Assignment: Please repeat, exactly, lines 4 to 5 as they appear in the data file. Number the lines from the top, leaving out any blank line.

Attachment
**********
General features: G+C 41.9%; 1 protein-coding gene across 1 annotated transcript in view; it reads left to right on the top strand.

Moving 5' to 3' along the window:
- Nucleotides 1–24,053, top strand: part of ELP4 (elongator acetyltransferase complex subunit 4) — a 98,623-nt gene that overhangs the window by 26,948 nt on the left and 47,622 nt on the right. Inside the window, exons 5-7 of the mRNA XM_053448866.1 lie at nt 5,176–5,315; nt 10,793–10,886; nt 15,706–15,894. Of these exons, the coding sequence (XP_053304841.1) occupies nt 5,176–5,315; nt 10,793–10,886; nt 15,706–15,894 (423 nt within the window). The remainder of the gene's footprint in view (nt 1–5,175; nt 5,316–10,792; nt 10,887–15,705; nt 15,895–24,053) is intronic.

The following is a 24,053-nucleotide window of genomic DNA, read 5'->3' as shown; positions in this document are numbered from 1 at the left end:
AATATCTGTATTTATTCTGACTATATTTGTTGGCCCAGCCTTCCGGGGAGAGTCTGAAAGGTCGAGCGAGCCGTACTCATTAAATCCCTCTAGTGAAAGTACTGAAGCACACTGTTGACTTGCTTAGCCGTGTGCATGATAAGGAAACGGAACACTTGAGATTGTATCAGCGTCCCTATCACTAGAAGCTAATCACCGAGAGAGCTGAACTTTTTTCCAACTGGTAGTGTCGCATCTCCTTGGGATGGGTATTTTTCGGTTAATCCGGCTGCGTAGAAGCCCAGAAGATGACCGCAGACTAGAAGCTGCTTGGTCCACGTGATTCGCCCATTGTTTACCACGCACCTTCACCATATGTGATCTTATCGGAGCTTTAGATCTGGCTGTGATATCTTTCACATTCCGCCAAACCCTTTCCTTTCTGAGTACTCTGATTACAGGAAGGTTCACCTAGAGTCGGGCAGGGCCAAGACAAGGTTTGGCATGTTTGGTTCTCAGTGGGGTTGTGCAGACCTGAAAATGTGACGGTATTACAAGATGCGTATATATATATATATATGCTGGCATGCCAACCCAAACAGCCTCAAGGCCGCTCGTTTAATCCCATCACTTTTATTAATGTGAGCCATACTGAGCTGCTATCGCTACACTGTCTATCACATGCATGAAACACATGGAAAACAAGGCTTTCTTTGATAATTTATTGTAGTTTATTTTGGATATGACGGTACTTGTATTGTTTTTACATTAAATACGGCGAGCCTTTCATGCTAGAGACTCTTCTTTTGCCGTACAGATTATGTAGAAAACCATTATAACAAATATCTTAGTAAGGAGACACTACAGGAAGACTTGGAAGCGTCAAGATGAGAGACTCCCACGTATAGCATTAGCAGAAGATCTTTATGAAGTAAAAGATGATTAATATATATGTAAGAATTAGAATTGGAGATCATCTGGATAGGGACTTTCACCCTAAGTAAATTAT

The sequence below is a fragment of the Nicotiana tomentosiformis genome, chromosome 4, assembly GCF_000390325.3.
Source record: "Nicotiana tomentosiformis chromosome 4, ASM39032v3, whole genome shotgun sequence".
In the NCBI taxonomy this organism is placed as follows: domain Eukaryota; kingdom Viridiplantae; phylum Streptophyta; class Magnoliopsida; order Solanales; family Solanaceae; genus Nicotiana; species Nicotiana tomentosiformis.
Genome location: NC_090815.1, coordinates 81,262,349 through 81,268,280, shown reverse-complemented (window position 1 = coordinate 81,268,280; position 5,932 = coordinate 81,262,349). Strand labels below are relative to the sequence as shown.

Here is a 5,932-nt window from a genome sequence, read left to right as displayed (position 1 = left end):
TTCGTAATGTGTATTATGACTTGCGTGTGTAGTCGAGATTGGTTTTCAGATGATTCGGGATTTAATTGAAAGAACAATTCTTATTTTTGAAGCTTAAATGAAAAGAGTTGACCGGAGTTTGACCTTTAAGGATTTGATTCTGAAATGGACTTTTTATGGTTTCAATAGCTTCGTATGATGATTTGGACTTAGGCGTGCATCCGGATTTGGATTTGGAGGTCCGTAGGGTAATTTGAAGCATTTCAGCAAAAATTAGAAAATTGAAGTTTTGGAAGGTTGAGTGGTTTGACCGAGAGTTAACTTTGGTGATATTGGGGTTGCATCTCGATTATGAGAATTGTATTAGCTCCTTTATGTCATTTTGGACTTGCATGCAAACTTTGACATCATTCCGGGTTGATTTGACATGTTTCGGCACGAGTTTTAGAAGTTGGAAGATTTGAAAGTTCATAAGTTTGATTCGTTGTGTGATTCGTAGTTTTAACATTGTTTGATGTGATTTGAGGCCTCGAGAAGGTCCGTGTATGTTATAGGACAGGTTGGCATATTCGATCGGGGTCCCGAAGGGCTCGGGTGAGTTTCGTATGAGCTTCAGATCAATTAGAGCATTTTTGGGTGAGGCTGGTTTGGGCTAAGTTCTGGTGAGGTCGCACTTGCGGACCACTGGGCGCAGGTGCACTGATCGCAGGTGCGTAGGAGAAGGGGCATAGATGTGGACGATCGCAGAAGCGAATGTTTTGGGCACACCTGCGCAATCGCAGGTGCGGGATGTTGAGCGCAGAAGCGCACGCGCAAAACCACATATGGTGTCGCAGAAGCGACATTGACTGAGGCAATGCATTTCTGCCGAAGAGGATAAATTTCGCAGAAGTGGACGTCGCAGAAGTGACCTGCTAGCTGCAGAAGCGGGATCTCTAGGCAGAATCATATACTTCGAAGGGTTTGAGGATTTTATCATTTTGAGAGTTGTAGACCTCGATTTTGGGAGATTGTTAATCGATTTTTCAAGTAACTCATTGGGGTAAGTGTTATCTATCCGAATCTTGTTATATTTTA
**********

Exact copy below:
The following is a 24,053-nucleotide window of genomic DNA, read 5'->3' as shown; positions in this document are numbered from 1 at the left end:
AATATCTGTATTTATTCTGACTATATTTGTTGGCCCAGCCTTCCGGGGAGAGTCTGAAAGGTCGAGCGAGCCGTACTCATTAAATCCCTCTAGTGAAAGTACTGAAGCACACTGTTGACTTGCTTAGCCGTGTGCATGATAAGGAAACGGAACACTTGAGATTGTATCAGCGTCCCTATCACTAGAAGCTAATCACCGAGAGAGCTGAACTTTTTTCCAACTGGTAGTGTCGCATCTCCTTGGGATGGGTATTTTTCGGTTAATCCGGCTGCGTAGAAGCCCAGAAGATGACCGCAGACTAGAAGCTGCTTGGTCCACGTGATTCGCCCATTGTTTACCACGCACCTTCACCATATGTGATCTTATCGGAGCTTTAGATCTGGCTGTGATATCTTTCACATTCCGCCAAACCCTTTCCTTTCTGAGTACTCTGATTACAGGAAGGTTCACCTAGAGTCGGGCAGGGCCAAGACAAGGTTTGGCATGTTTGGTTCTCAGTGGGGTTGTGCAGACCTGAAAATGTGACGGTATTACAAGATGCGTATATATATATATATATGCTGGCATGCCAACCCAAACAGCCTCAAGGCCGCTCGTTTAATCCCATCACTTTTATTAATGTGAGCCATACTGAGCTGCTATCGCTACACTGTCTATCACATGCATGAAACACATGGAAAACAAGGCTTTCTTTGATAATTTATTGTAGTTTATTTTGGATATGACGGTACTTGTATTGTTTTTACATTAAATACGGCGAGCCTTTCATGCTAGAGACTCTTCTTTTGCCGTACAGATTATGTAGAAAACCATTATAACAAATATCTTAGTAAGGAGACACTACAGGAAGACTTGGAAGCGTCAAGATGAGAGACTCCCACGTATAGCATTAGCAGAAGATCTTTATGAAGTAAAAGATGATTAATATATATGTAAGAATTAGAATTGGAGATCATCTGGATAGGGACTTTCACCCTAAGTAAATTAT